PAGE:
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PeaceJam events run through Sunday at WMU

April 16, 2008

KALAMAZOO--A presentation by a Nobel Peace Prize winner, a discussion on women's rights and Islam and a film set during the Iranian Revolution are highlights of this year's Great Lakes PeaceJam Conference Thursday through Sunday, April 17-20, at Western Michigan University.

Shirin Ebadi, a 2003 Nobel Peace Prize winner from Iran and the only Middle Eastern woman to have won the prize, will give a public address at 7:30 p.m. Sunday in WMU's Berhard Center Ballroom. Her topic, "Defending the Rights of Women and Children," will discuss advocating for democracy and human rights and be followed by a question-and-answer session. The event is free and open with a suggested donation of $10 per person and $5 for students at the door.

Ebadi, a former judge, lawyer and instructor at the University of Tehran, is a civil rights advocate for some of the most vulnerable citizen of Iran. In court, she has defended women and dissidents of the Iranian government.

In preparation for her appearance at PeaceJam, two earlier events will be held at WMU. Thursday will be a panel discussion titled "Culture or Religion? Women's Rights and Islam" from 7 to 9 p.m. in the Lee Honor's College. Panelists include Islamic female members of the community and faculty from area colleges who specialize in women's issues, religion and the Middle East.

Also from Friday through Sunday will be a viewing of the film "Persepolis," a story of a young girl coming of age during the Iranian Revolution, during various times at WMU's Little Theatre. The event is sponsored by the Kalamazoo Film Society and features the film nominated for the Academy Award for Best Animated Feature in 2007.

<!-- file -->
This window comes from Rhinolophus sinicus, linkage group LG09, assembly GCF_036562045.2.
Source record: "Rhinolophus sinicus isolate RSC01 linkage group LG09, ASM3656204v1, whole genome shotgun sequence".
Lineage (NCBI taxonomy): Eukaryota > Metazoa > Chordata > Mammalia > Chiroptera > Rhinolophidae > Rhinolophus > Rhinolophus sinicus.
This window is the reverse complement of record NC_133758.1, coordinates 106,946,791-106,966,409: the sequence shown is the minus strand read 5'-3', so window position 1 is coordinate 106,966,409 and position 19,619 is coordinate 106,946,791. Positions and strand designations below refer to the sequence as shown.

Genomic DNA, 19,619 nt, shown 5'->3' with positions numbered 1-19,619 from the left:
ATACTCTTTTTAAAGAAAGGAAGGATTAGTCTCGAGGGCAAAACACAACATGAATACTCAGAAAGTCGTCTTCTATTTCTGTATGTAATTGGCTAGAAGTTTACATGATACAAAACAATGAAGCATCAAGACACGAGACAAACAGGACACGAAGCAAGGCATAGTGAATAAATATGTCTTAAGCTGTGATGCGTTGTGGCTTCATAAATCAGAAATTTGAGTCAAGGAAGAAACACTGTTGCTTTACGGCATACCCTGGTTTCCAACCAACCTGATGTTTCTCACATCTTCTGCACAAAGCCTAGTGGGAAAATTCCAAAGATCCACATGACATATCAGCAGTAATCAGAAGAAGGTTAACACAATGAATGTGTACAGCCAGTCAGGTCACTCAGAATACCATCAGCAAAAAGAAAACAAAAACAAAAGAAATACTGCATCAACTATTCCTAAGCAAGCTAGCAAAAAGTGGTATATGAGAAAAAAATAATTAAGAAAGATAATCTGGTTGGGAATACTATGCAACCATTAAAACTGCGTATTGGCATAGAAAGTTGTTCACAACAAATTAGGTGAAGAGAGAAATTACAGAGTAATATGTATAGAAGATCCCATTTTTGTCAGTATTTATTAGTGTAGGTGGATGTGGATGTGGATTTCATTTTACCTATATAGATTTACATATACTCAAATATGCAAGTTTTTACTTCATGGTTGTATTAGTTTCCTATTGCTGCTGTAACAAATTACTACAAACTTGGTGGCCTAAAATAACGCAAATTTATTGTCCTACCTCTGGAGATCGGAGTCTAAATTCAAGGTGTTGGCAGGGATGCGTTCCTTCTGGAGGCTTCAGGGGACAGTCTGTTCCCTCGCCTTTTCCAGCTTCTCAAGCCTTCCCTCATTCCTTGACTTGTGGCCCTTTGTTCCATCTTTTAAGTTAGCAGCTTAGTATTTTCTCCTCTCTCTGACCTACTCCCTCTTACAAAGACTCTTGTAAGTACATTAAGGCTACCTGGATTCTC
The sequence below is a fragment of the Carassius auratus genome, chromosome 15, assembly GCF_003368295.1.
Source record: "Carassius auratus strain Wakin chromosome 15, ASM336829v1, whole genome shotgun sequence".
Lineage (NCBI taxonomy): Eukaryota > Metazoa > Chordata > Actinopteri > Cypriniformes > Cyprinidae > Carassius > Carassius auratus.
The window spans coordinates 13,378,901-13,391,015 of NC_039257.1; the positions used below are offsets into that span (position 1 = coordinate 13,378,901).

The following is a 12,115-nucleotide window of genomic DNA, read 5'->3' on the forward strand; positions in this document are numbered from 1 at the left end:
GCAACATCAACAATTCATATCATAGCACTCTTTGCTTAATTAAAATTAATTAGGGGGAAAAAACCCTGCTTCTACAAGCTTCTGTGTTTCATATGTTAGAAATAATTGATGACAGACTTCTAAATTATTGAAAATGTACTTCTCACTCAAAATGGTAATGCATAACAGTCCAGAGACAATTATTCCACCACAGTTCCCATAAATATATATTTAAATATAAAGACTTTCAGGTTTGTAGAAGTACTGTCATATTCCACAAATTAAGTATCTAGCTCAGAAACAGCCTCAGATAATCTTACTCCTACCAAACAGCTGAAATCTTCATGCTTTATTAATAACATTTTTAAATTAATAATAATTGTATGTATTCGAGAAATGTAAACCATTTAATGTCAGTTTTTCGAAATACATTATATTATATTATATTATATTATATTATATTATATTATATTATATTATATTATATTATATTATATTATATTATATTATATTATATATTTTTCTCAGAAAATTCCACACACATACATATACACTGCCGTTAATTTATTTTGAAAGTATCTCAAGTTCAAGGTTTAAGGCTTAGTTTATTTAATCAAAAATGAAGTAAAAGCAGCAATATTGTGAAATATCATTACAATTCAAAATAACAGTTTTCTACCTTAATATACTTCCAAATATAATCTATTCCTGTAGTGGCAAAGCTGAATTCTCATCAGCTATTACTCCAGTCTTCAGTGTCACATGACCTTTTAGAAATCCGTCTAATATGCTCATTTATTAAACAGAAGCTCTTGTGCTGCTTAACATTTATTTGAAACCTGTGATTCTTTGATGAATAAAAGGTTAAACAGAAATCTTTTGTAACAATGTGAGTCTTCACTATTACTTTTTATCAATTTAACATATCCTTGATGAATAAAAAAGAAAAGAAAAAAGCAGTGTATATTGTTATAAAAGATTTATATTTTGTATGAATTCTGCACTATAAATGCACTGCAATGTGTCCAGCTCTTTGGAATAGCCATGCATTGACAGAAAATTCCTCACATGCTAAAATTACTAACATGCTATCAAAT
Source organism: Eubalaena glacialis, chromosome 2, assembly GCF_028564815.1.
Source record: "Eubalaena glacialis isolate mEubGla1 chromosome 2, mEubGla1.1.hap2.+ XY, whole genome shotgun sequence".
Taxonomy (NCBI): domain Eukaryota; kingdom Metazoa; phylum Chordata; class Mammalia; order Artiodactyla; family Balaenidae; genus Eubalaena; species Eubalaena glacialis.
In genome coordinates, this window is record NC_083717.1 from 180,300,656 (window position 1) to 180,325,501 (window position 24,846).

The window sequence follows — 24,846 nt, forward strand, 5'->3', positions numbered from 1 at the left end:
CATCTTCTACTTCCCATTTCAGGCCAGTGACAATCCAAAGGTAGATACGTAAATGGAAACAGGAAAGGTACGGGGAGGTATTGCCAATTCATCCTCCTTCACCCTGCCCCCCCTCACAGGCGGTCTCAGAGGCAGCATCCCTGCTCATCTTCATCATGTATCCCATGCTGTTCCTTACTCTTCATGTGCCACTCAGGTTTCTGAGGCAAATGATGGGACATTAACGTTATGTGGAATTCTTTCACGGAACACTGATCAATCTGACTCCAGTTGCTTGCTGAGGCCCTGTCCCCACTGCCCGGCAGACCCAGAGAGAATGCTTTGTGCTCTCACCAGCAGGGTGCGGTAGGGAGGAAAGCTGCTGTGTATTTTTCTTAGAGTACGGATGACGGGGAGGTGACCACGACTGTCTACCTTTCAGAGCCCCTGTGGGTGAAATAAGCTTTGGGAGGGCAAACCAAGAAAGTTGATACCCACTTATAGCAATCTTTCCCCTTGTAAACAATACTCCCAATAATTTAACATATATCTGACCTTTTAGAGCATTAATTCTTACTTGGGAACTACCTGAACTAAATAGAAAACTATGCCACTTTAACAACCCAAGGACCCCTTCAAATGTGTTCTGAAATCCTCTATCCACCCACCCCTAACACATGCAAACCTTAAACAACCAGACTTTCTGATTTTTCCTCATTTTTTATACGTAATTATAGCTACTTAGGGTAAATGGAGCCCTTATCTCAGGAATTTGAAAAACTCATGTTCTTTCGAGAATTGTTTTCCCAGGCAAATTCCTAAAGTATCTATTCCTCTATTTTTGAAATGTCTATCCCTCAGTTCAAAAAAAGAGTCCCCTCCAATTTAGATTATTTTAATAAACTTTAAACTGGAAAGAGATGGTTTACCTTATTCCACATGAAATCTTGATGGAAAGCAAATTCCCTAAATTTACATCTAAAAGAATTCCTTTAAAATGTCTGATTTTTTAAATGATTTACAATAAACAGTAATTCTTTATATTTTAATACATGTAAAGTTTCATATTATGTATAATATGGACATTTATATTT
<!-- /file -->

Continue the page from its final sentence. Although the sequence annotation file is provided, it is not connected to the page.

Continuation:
The upcoming conference is one component of PeaceJam's year-round program for high school students throughout the four-state region of Michigan, Illinois, Indiana and Ohio. Adult Club Advisors were trained in October 2007 and have been meeting with students in their clubs to explore issues of violence and prejudice and to study the life and work of Ebadi as a role model.

In addition to participating in the curriculum and attending the conference, PeaceJam participants are charged with identifying a local or global need and creating a service project to make a difference. During the conference, each club will present its work to Ebadi.

PeaceJam is an international education program built around 11 Nobel Peace Prize winners including Archbishop Desmond Tutu, Màiread Corrigan Maguire and The Dalai Lama who work personally with the students. Their goal is to inspire a new generation of peacemakers who will transform their local communities and the world. Since 1996, more than 500,000 teenagers worldwide have participated in the program, developing more than 300,000 community service projects.

Great Lakes PeaceJam, based in Kalamazoo, is administered by the Greater Kalamazoo United Way and serves the four-state area. More than 2,000 young people have participated since its inception in 2002. Sponsors include the W.K. Kellogg Foundation, Fetzer Institute, Kalamazoo Community Foundation and the Irving S. Gilmore Foundation.

For more information, contact Jennifer Weaver Stroven, Great Lakes PeaceJam director, at jstroven@gkuw.org or (269) 343-2524, ext. 245.

Media contact: Deanne Molinari, (269) 387-8400, deanne.molinari@wmich.edu

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